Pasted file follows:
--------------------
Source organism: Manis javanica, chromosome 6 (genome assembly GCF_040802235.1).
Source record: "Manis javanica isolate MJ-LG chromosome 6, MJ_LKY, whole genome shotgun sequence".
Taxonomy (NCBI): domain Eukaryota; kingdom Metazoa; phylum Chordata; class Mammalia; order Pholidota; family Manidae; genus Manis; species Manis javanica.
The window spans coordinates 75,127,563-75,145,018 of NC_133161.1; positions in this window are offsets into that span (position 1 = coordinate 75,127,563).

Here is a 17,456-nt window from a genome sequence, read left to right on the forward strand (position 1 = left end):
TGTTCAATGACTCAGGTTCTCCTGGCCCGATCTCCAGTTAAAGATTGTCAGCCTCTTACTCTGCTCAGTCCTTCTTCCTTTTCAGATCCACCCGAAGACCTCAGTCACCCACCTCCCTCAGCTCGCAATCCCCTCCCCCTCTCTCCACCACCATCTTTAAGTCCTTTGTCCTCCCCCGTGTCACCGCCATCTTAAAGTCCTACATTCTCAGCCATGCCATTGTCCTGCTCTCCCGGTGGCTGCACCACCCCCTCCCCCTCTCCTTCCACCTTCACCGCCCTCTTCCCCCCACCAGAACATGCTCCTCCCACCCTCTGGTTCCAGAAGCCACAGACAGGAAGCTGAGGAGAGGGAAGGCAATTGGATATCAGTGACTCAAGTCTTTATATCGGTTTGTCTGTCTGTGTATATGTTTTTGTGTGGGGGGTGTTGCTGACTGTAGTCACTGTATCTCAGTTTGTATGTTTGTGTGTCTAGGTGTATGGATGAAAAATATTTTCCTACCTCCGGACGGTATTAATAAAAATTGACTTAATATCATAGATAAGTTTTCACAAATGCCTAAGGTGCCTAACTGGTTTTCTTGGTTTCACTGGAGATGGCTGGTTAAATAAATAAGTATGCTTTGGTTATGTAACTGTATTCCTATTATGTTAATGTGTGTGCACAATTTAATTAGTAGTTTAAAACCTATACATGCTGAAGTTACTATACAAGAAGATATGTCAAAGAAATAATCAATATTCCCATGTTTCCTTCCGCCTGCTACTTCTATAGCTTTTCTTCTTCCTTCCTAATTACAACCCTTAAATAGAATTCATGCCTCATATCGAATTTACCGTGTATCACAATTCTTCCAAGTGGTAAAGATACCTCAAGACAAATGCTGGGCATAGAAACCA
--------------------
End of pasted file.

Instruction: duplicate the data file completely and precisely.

Source organism: Manis javanica, chromosome 6 (genome assembly GCF_040802235.1).
Source record: "Manis javanica isolate MJ-LG chromosome 6, MJ_LKY, whole genome shotgun sequence".
Taxonomy (NCBI): domain Eukaryota; kingdom Metazoa; phylum Chordata; class Mammalia; order Pholidota; family Manidae; genus Manis; species Manis javanica.
The window spans coordinates 75,127,563-75,145,018 of NC_133161.1; positions in this window are offsets into that span (position 1 = coordinate 75,127,563).

Here is a 17,456-nt window from a genome sequence, read left to right on the forward strand (position 1 = left end):
TGTTCAATGACTCAGGTTCTCCTGGCCCGATCTCCAGTTAAAGATTGTCAGCCTCTTACTCTGCTCAGTCCTTCTTCCTTTTCAGATCCACCCGAAGACCTCAGTCACCCACCTCCCTCAGCTCGCAATCCCCTCCCCCTCTCTCCACCACCATCTTTAAGTCCTTTGTCCTCCCCCGTGTCACCGCCATCTTAAAGTCCTACATTCTCAGCCATGCCATTGTCCTGCTCTCCCGGTGGCTGCACCACCCCCTCCCCCTCTCCTTCCACCTTCACCGCCCTCTTCCCCCCACCAGAACATGCTCCTCCCACCCTCTGGTTCCAGAAGCCACAGACAGGAAGCTGAGGAGAGGGAAGGCAATTGGATATCAGTGACTCAAGTCTTTATATCGGTTTGTCTGTCTGTGTATATGTTTTTGTGTGGGGGGTGTTGCTGACTGTAGTCACTGTATCTCAGTTTGTATGTTTGTGTGTCTAGGTGTATGGATGAAAAATATTTTCCTACCTCCGGACGGTATTAATAAAAATTGACTTAATATCATAGATAAGTTTTCACAAATGCCTAAGGTGCCTAACTGGTTTTCTTGGTTTCACTGGAGATGGCTGGTTAAATAAATAAGTATGCTTTGGTTATGTAACTGTATTCCTATTATGTTAATGTGTGTGCACAATTTAATTAGTAGTTTAAAACCTATACATGCTGAAGTTACTATACAAGAAGATATGTCAAAGAAATAATCAATATTCCCATGTTTCCTTCCGCCTGCTACTTCTATAGCTTTTCTTCTTCCTTCCTAATTACAACCCTTAAATAGAATTCATGCCTCATATCGAATTTACCGTGTATCACAATTCTTCCAAGTGGTAAAGATACCTCAAGACAAATGCTGGGCATAGAAACCA